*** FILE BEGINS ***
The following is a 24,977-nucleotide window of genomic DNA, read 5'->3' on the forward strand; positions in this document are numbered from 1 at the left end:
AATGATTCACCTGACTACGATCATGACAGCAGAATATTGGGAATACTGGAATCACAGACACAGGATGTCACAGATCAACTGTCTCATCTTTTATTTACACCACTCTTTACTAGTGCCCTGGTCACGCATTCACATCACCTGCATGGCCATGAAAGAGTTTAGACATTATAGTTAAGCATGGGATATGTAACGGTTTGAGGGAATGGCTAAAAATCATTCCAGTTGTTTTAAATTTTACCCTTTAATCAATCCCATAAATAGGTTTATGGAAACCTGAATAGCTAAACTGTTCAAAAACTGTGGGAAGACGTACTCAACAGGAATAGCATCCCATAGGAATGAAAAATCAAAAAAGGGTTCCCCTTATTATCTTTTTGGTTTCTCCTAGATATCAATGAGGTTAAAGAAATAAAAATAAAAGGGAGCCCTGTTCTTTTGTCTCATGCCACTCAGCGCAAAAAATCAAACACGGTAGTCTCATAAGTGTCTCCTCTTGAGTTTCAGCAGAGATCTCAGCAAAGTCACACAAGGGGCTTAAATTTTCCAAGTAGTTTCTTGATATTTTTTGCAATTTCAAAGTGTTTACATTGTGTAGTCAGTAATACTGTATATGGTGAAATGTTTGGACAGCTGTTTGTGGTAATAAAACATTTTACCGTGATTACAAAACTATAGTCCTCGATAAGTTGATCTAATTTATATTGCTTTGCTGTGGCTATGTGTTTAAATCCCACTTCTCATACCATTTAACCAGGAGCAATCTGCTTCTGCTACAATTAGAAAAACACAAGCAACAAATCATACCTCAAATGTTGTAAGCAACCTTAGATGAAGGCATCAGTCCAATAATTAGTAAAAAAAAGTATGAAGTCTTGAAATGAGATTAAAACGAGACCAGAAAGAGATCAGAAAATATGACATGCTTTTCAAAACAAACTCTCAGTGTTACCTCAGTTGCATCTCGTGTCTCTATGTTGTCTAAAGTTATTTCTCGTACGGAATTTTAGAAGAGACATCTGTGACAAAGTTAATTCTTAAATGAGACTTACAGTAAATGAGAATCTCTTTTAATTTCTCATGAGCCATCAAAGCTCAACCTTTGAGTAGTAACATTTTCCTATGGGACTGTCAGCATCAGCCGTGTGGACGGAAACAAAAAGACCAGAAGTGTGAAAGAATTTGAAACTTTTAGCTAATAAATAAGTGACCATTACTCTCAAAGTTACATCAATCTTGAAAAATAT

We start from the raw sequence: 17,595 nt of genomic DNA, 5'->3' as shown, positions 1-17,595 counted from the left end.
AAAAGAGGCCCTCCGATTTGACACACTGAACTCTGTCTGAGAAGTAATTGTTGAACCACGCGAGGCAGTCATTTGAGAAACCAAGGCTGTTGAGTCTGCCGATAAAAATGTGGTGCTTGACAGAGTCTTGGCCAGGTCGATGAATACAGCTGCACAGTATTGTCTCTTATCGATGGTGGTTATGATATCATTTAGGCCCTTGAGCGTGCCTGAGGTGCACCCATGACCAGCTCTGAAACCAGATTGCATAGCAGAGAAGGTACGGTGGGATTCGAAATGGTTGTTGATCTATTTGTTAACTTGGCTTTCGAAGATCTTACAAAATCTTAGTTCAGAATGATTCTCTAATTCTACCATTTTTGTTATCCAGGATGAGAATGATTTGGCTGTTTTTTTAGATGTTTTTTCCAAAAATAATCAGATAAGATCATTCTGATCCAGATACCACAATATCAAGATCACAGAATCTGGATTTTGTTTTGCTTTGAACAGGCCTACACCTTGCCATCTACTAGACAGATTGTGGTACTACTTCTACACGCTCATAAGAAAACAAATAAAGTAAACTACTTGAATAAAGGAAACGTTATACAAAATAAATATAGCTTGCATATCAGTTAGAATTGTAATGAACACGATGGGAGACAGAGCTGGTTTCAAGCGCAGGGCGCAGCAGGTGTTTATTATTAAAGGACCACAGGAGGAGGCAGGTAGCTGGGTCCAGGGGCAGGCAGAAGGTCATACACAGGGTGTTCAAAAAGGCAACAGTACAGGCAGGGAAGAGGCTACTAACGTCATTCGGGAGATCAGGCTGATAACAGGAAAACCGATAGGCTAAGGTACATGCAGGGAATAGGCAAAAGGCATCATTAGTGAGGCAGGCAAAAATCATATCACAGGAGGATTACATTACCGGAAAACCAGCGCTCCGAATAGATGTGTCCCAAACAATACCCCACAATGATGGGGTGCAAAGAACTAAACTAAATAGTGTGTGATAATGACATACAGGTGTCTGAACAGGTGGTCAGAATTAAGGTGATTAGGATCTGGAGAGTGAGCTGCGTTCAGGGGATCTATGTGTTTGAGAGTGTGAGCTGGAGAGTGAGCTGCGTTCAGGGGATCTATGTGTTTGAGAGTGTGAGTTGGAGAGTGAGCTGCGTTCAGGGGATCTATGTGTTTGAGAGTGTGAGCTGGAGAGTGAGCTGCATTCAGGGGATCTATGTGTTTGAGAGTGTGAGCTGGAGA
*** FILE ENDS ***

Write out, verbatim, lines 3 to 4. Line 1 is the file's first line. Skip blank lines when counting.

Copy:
We start from the raw sequence: 17,595 nt of genomic DNA, 5'->3' as shown, positions 1-17,595 counted from the left end.
AAAAGAGGCCCTCCGATTTGACACACTGAACTCTGTCTGAGAAGTAATTGTTGAACCACGCGAGGCAGTCATTTGAGAAACCAAGGCTGTTGAGTCTGCCGATAAAAATGTGGTGCTTGACAGAGTCTTGGCCAGGTCGATGAATACAGCTGCACAGTATTGTCTCTTATCGATGGTGGTTATGATATCATTTAGGCCCTTGAGCGTGCCTGAGGTGCACCCATGACCAGCTCTGAAACCAGATTGCATAGCAGAGAAGGTACGGTGGGATTCGAAATGGTTGTTGATCTATTTGTTAACTTGGCTTTCGAAGATCTTACAAAATCTTAGTTCAGAATGATTCTCTAATTCTACCATTTTTGTTATCCAGGATGAGAATGATTTGGCTGTTTTTTTAGATGTTTTTTCCAAAAATAATCAGATAAGATCATTCTGATCCAGATACCACAATATCAAGATCACAGAATCTGGATTTTGTTTTGCTTTGAACAGGCCTACACCTTGCCATCTACTAGACAGATTGTGGTACTACTTCTACACGCTCATAAGAAAACAAATAAAGTAAACTACTTGAATAAAGGAAACGTTATACAAAATAAATATAGCTTGCATATCAGTTAGAATTGTAATGAACACGATGGGAGACAGAGCTGGTTTCAAGCGCAGGGCGCAGCAGGTGTTTATTATTAAAGGACCACAGGAGGAGGCAGGTAGCTGGGTCCAGGGGCAGGCAGAAGGTCATACACAGGGTGTTCAAAAAGGCAACAGTACAGGCAGGGAAGAGGCTACTAACGTCATTCGGGAGATCAGGCTGATAACAGGAAAACCGATAGGCTAAGGTACATGCAGGGAATAGGCAAAAGGCATCATTAGTGAGGCAGGCAAAAATCATATCACAGGAGGATTACATTACCGGAAAACCAGCGCTCCGAATAGATGTGTCCCAAACAATACCCCACAATGATGGGGTGCAAAGAACTAAACTAAATAGTGTGTGATAATGACATACAGGTGTCTGAACAGGTGGTCAGAATTAAGGTGATTAGGATCTGGAGAGTGAGCTGCGTTCAGGGGATCTATGTGTTTGAGAGTGTGAGCTGGAGAGTGAGCTGCGTTCAGGGGATCTATGTGTTTGAGAGTGTGAGTTGGAGAGTGAGCTGCGTTCAGGGGATCTATGTGTTTGAGAGTGTGAGCTGGAGAGTGAGCTGCATTCAGGGGATCTATGTGTTTGAGAGTGTGAGCTGGAGA